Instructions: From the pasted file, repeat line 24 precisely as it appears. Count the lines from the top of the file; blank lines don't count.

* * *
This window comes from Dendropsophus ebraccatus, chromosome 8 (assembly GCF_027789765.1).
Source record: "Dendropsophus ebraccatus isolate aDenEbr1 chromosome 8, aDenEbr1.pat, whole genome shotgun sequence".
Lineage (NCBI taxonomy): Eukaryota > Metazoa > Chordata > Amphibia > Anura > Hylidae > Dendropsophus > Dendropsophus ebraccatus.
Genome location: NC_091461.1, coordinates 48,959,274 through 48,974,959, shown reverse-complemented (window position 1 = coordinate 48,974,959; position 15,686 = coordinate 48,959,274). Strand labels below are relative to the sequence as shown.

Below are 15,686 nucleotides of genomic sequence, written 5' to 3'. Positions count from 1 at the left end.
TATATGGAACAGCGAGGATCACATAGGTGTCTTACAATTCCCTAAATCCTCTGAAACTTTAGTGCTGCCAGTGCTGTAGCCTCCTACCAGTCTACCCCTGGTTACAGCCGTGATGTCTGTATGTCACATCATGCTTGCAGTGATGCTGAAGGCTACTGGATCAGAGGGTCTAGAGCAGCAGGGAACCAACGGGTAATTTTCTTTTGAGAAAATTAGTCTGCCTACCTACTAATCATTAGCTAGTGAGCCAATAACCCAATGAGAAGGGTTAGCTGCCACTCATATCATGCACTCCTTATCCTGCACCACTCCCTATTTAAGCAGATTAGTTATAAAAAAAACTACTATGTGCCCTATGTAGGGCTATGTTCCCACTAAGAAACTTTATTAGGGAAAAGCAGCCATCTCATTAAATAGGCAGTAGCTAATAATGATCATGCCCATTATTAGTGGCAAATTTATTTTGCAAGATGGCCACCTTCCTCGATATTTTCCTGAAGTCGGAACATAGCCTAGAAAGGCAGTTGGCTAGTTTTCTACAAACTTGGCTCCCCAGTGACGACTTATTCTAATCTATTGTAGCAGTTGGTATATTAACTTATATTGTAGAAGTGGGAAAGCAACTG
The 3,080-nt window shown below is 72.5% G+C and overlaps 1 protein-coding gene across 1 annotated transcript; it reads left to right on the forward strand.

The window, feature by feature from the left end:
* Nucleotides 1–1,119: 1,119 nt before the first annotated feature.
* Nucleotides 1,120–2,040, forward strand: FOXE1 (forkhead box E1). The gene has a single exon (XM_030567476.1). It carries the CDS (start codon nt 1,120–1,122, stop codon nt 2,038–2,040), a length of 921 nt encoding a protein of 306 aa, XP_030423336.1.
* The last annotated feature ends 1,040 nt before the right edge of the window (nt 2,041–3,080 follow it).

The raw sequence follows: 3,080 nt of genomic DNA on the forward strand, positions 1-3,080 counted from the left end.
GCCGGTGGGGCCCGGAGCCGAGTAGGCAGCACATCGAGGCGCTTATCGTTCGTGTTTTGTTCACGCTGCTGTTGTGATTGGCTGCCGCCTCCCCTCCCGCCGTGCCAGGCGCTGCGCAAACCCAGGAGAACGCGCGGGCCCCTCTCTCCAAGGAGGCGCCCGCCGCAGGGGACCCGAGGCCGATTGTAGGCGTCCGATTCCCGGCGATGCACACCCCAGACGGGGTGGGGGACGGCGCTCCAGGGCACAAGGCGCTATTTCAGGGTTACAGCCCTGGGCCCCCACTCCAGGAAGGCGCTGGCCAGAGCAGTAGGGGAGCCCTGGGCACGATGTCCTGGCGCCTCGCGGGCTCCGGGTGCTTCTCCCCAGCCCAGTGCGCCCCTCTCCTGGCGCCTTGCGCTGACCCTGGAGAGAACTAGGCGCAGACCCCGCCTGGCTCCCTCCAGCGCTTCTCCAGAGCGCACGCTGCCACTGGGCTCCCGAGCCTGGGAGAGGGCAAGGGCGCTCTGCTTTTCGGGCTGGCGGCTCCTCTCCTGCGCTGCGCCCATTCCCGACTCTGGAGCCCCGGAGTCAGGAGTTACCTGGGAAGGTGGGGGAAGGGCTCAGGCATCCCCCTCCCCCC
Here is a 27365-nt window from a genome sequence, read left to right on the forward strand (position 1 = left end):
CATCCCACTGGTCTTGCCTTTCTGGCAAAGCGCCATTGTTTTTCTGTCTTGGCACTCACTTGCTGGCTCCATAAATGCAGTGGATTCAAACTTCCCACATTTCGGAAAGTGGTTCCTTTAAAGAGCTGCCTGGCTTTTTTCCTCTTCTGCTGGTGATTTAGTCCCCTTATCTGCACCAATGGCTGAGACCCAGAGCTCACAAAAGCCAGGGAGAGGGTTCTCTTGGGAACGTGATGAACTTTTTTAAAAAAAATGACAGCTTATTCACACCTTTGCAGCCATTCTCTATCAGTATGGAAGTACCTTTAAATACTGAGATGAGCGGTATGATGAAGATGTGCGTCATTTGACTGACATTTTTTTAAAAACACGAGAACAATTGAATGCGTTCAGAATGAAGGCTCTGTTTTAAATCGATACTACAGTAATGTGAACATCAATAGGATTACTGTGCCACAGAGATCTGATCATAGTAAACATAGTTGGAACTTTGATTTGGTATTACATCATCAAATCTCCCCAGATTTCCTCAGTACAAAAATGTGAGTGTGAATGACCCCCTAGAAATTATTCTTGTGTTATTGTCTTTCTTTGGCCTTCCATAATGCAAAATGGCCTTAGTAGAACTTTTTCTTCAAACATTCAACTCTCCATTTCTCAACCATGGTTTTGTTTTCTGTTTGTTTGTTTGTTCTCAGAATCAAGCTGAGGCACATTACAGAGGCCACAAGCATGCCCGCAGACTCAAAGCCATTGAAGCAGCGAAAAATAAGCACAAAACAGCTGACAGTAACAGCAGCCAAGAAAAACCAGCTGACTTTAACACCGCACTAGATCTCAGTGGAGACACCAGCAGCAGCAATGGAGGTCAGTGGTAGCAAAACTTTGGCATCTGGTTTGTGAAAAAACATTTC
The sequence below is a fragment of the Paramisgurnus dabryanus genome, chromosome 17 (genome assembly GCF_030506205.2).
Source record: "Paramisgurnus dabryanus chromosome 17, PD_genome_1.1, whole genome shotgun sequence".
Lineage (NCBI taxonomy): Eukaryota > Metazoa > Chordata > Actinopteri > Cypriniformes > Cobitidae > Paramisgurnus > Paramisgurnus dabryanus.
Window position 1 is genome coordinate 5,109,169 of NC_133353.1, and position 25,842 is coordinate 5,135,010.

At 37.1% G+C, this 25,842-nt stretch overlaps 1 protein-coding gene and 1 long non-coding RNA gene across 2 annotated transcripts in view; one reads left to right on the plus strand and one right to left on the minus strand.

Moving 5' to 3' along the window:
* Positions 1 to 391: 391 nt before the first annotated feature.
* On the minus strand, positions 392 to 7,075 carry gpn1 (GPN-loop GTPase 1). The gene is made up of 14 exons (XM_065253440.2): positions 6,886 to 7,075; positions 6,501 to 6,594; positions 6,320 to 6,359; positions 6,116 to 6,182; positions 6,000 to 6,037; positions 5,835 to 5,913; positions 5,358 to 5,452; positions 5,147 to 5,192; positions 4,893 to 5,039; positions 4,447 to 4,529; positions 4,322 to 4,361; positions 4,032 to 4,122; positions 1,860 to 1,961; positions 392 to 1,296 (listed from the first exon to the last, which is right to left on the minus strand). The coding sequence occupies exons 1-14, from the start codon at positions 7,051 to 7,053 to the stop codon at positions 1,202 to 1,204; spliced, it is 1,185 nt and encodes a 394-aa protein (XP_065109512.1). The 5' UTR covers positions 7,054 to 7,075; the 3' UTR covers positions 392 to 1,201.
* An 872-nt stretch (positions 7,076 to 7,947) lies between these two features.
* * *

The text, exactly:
* An 872-nt stretch (positions 7,076 to 7,947) lies between these two features.